The nation’s three busiest commuter railroads – which together serve nearly 1 million riders in the New York City area each day – continue to lag behind their smaller West Coast counterparts in installing sophisticated train-control technology that’s seen as an antidote to crashes involving speeding and other human factors, federal regulators said Monday.
The Long Island Rail Road, New Jersey Transit and Metro-North all made scant progress on implementing GPS-based positive-train control in the quarter ending Sept. 30, according to new Federal Railroad Administration data. Over the last three months, the LIRR and Metro-North have trained more employees on the system, the data shows, but neither they nor NJ Transit installed it on any tracks.
The railroads say the federal data doesn’t fully reflect their progress and that they are still on track to meet a December 2018 deadline to install the technology, which is designed to automatically slow or stop trains that are going too fast.
“Metro North and LIRR have aggressively and diligently moved forward to fully implement PTC on both railroads before the Congressionally mandated deadline,” said Tom Prendergast, the chairman of New York’s Metropolitan Transportation Authority.
The LIRR and Metro-North say they’ve installed PTC equipment on more than 300 train cars and placed more than 2,000 transponders along their tracks. NJ Transit says it’s awaiting federal approval to acquire a slice of required radio spectrum and has testing scheduled for next year on a 6-mile stretch of track.
Federal investigators have listed the lack of PTC as a contributing factor in at least 25 crashes over the last 20 years, including a Metro-North wreck in New York City in 2013 that killed four people and one involving Amtrak in Philadelphia last year that killed eight people.
In both crashes, trains entered sharp curves at more than double the speed limit. Investigators are now looking at whether PTC could have prevented a fatal crash in September, in which a train plowed into a station going double the 10 mph speed limit.
The railroad industry dropped opposition to PTC after a Metrolink commuter train whose engineer was texting ran a stop signal and collided head-on with a freight train near Los Angeles in 2008, killing 25 people.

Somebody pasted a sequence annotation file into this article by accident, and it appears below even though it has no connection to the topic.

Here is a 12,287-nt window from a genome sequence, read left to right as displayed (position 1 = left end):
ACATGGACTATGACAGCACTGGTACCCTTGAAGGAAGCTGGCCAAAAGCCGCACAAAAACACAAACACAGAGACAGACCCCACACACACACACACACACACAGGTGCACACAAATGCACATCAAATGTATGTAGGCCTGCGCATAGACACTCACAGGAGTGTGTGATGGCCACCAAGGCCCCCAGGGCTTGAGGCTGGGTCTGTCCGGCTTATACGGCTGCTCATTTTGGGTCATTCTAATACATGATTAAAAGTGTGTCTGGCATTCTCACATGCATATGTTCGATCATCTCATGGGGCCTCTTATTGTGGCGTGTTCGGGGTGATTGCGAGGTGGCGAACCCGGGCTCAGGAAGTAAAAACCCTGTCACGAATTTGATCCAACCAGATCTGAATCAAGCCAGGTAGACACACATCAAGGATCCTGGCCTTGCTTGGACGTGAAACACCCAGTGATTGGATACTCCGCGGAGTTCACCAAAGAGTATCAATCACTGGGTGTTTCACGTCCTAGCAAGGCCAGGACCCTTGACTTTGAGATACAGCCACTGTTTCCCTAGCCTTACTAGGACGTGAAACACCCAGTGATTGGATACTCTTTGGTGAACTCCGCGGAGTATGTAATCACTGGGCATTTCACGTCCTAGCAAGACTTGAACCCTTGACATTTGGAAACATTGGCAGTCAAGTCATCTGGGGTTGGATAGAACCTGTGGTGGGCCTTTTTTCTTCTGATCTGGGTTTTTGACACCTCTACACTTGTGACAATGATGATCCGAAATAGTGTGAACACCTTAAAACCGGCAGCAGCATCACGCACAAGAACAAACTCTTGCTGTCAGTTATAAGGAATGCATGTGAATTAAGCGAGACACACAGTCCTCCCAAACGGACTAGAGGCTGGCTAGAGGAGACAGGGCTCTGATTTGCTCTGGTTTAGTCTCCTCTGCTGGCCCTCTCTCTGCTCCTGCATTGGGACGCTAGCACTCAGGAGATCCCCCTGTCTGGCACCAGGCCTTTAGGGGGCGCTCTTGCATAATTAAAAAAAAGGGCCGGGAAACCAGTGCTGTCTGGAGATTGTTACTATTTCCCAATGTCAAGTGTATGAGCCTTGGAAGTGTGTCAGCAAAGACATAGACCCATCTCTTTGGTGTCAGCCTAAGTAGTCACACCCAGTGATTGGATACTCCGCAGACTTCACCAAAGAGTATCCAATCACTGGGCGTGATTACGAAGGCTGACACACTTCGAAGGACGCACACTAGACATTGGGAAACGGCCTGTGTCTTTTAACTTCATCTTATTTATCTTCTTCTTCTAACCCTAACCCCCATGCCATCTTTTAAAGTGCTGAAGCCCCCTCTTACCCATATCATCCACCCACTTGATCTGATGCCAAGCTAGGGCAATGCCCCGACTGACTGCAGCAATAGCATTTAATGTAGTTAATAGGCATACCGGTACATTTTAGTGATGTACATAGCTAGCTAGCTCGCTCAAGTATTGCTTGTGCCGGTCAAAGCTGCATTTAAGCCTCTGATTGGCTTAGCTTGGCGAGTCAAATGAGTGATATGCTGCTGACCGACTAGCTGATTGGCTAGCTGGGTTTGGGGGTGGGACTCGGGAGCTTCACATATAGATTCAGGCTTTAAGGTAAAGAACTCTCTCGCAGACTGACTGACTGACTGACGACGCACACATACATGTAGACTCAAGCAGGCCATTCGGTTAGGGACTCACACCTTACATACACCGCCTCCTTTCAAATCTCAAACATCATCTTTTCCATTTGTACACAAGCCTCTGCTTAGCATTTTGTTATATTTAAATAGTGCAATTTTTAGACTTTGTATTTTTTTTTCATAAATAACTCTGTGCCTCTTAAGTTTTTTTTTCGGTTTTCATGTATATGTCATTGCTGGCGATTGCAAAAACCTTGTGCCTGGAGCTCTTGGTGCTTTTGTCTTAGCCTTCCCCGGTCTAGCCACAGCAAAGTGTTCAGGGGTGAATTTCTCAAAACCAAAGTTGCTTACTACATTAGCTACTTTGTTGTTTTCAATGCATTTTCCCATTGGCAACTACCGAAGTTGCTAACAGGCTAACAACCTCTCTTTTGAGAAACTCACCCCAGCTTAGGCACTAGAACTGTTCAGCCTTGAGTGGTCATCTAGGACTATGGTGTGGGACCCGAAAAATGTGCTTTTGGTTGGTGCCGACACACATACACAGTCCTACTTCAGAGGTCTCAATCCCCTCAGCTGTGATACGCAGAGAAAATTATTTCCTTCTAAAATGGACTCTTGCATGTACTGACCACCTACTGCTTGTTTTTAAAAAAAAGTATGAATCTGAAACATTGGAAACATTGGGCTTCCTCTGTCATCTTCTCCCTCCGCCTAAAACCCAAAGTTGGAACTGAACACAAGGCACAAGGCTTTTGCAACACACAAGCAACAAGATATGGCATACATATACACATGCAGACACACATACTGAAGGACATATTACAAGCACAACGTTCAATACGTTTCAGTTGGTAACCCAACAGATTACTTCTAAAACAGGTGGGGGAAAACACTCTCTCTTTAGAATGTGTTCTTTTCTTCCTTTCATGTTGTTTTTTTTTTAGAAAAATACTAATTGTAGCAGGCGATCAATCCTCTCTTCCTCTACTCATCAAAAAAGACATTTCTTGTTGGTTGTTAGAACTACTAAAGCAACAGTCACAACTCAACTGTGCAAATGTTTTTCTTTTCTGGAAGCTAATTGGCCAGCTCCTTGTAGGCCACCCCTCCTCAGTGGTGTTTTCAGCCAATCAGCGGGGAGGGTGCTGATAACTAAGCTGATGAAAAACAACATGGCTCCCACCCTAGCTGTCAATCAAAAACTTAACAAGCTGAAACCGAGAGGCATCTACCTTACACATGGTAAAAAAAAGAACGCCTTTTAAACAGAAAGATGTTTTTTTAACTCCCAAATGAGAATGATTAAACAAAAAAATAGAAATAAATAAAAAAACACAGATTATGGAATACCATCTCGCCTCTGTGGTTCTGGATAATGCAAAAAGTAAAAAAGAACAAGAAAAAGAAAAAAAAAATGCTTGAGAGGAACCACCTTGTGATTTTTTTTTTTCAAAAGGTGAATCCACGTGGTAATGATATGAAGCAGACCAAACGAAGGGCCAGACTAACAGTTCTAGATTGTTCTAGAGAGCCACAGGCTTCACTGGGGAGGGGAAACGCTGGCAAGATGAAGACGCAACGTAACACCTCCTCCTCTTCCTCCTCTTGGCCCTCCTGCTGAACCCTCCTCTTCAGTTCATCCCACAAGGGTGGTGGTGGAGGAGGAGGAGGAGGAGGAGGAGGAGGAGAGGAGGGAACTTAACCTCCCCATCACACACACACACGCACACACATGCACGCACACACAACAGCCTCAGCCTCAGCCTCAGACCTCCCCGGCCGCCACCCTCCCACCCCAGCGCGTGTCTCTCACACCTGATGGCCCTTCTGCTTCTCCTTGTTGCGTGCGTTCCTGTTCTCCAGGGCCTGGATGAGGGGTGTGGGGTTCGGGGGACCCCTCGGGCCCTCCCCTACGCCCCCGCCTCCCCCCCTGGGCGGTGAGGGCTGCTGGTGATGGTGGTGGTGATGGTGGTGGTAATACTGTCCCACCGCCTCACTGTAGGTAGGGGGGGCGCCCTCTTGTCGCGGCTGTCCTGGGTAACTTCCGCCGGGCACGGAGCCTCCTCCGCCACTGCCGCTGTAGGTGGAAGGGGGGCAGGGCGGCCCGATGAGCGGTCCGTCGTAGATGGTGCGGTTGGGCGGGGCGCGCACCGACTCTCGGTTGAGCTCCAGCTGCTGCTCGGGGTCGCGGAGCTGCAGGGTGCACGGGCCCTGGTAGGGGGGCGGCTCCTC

Metrolink, which carries about 40,000 daily riders, is now among the nation’s leaders in PTC implementation. The railroad has the system operating on all but 3 miles of track that it owns.
San Francisco’s Caltrain, San Diego’s Coaster and Seattle’s Sounder commuter railroads all have PTC equipment installed on their locomotives, but none of them have the system fully implemented.
Even the busiest West Coast commuter railroad, Caltrain with about 57,000 daily riders, is tiny compared with the East Coast behemoths.
Caltrain owns 52 miles of track and has 67 locomotives, according to the federal data. The Long Island Rail Road, NJ Transit and Metro-North each own more than 300 miles of track, and together they operate more than 1,500 locomotives.
SEPTA, in the Philadelphia area, operates the only northeast commuter railroad nearing full implementation.
The transit agency’s railroad division – the nation’s fifth busiest with 134,000 daily riders, 108 miles of track and 288 locomotives – has PTC in place on all but one stretch of track, has equipment installed in all its trains and has completed training for all employees, according to agency and FRA data.
Amtrak has installed positive train control on most of the 450 miles of track it owns between Washington and Boston. A 56-mile state-owned stretch between New Rochelle, New York, and New Haven, Connecticut, still doesn’t have the technology.
Freight railroads, which own the vast majority of track in the U.S., had PTC active on 12 percent of their tracks as of Sept. 30, up from 9 percent last quarter, according to the federal data.
Ed Greenberg, of the Association of American Railroads, said the industry has spent more than $7.1 billion on PTC technology and expects final costs to reach about $10.6 billion by the time it is fully operational on about 60,000 miles of track.
“The FRA’s latest status update illustrates the complexities involved in developing, installing and then thoroughly testing this complex, revolutionary technology to ensure it is providing additional safety benefits,” Greenberg said.
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